Thursday, November 16, 2017

Don Siegelman prosecution was driven by GOP's desire to control gaming and generate mounds of cash for Bob Riley and his associates, says Tommy Gallion

Tommy Gallion
A desire to take over gaming operations in Alabama and generate funds for Bob Riley and his associates drove a Republican scheme to prosecute former Democratic Governor Don Siegelman, according to a statement from a prominent Montgomery attorney.

Tommy Gallion states in an affidavit that he was invited to a meeting where Alabama Republicans were to discuss a political prosecution of Siegelman. Former George W. Bush adviser Karl Rove was among those expected to attend the meeting.

Gallion had been involved with the Republican Party since 1972, and the late Winton Blount III invited him to the meeting, where a group of Republicans were to discuss their plan to work with newly appointed U.S. Attorney Leura Canary to indict Siegelman. Blount, a former gubernatorial candidate and chair of the Alabama Republican Party, died in February 2015. (The Gallion affidavit is embedded at the end of this post.)

It did not take Gallion long to decide he wanted no part of such a meeting. But he did learn what was behind the scheme. From the affidavit:

This whole ploy was undertaken to take over gambling in Alabama and to line the pockets of Congressman [Bob] Riley and his political minors if he was elected governor. After Riley was elected governor, he immediately moved to close down the legally operating casinos in order to remove all competition for the benefit of the Choctaw Indian casino operation slightly over the Alabama line in Mississippi and later the Poarch Creek Indian casino in Alabama. 

Gallion's sworn statement is entered as an exhibit in a pending federal lawsuit, under the Freedom of Information Act (FOIA) that attorney Joseph Siegelman (Don's son) brought, seeking records about Canary's supposed recusal in the Siegelman prosecution. Records in that lawsuit, before U.S. District Judge Madeline Haikala, show the U.S. Department of Justice turned over the requested documents to the court on April 10.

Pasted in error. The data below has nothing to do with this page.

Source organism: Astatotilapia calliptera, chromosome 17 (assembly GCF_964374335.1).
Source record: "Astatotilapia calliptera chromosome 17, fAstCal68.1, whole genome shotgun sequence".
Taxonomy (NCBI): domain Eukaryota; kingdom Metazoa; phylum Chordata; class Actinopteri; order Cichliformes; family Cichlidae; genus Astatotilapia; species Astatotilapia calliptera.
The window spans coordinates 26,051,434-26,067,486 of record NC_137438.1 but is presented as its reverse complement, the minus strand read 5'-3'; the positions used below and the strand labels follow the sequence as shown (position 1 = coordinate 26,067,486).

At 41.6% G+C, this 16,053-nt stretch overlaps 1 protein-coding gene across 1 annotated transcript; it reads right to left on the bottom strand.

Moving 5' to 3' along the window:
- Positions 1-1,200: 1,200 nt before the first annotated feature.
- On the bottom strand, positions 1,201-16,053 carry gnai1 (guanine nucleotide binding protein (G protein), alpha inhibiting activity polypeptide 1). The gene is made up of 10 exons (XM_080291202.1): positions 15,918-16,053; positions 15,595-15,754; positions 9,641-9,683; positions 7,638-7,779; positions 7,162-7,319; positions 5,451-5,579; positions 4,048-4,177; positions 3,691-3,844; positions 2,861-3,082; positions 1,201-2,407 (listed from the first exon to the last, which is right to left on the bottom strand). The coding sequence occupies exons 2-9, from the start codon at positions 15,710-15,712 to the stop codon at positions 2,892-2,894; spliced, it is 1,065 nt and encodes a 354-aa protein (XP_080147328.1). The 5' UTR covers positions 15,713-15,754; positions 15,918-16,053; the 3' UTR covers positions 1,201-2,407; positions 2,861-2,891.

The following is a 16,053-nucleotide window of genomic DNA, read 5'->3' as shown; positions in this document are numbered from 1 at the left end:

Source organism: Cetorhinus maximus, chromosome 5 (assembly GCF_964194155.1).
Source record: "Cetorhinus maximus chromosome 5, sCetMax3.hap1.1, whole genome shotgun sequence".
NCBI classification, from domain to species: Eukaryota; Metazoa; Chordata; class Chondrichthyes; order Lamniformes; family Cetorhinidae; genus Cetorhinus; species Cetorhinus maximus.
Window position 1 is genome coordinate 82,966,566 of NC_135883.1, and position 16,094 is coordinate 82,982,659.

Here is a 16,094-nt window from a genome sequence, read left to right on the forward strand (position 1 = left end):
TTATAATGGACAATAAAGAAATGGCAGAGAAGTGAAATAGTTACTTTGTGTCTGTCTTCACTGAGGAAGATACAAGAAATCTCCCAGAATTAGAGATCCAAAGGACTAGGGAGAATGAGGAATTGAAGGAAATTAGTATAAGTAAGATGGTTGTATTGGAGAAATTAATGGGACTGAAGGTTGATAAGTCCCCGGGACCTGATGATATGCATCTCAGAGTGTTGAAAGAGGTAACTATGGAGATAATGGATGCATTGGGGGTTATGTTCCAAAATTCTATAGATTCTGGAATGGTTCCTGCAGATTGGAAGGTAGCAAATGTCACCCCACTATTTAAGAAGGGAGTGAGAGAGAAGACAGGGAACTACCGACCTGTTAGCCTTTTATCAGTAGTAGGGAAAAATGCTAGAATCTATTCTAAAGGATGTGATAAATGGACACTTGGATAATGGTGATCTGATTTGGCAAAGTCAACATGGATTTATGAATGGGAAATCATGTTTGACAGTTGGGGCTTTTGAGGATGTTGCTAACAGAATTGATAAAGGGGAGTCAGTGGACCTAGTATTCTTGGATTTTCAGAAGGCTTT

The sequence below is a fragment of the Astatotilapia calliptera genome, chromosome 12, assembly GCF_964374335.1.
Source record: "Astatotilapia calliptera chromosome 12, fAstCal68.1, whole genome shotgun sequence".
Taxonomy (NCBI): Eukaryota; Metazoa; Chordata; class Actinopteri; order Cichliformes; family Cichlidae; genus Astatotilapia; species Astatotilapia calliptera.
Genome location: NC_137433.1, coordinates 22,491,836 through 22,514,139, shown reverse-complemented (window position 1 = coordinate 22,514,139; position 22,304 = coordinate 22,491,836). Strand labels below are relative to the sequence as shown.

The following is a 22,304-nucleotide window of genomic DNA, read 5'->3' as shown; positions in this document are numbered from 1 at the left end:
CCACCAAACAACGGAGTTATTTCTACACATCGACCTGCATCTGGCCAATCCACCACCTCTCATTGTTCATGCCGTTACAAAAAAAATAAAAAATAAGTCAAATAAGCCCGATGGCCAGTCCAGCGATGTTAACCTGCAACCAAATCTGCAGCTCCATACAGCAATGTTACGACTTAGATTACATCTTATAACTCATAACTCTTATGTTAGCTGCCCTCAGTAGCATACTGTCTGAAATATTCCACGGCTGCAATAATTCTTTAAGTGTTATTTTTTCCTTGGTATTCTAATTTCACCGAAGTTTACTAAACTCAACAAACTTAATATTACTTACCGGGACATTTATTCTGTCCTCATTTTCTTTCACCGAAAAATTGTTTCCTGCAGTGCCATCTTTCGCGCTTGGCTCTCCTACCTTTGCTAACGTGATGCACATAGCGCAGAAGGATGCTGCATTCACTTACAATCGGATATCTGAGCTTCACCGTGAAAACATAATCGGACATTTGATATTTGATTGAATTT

More than seven months later, Haikala still has not made a ruling. According to the court docket, she is to conduct an in camera ("in the chamber") review of the records. Will she make the documents public or keep them under wraps. That remains unknown, but the Gallion affidavit could be a key factor in her decision.

In his affidavit, Gallion describes his deep roots with the Republican Party:

I have been a Republican since 1972 and have been involved with the Republican Party since that time. In 1984, I was a delegate for the Republican National Convention in Dallas, Texas, for re-election that nominated Ronald Reagan. I was on the Convention Committee for the Republican National Convention in New Orleans that nominated George H.W. Bush for president in 1988. I was also appointed legal counsel for the Republican National Committee from Alabama for roughly five years and was Ballot Security Co-Chairman for the Alabama Republican Party in the State of Alabama for several state and national elections. I remain a Republican to this day. 

The scheme to prosecute Siegelman for political reasons has forced Gallion to distance himself from certain GOP factions:

My father was twice elected attorney general of Alabama, and my father-in-law died while serving many years on the Alabama Supreme Court. I consider the political prosecution of Don Siegelman and others by these newly elected Republicans to be so corrupt that I ceased to support anything to do with these facinorous cretins who were corruptly using political prosecutions solely for money and power.

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